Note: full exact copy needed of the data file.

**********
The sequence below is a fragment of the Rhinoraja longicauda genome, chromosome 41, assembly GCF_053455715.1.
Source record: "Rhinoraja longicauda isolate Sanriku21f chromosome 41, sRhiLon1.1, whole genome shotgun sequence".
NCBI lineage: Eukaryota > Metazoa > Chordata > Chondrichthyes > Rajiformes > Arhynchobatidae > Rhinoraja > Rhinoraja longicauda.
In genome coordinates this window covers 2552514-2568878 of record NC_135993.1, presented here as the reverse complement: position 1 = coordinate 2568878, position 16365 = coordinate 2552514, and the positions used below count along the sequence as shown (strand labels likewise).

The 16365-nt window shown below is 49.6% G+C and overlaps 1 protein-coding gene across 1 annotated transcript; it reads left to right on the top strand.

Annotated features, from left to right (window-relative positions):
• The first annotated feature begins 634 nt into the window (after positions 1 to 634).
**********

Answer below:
The sequence below is a fragment of the Rhinoraja longicauda genome, chromosome 41, assembly GCF_053455715.1.
Source record: "Rhinoraja longicauda isolate Sanriku21f chromosome 41, sRhiLon1.1, whole genome shotgun sequence".
NCBI lineage: Eukaryota > Metazoa > Chordata > Chondrichthyes > Rajiformes > Arhynchobatidae > Rhinoraja > Rhinoraja longicauda.
In genome coordinates this window covers 2552514-2568878 of record NC_135993.1, presented here as the reverse complement: position 1 = coordinate 2568878, position 16365 = coordinate 2552514, and the positions used below count along the sequence as shown (strand labels likewise).

The 16365-nt window shown below is 49.6% G+C and overlaps 1 protein-coding gene across 1 annotated transcript; it reads left to right on the top strand.

Annotated features, from left to right (window-relative positions):
• The first annotated feature begins 634 nt into the window (after positions 1 to 634).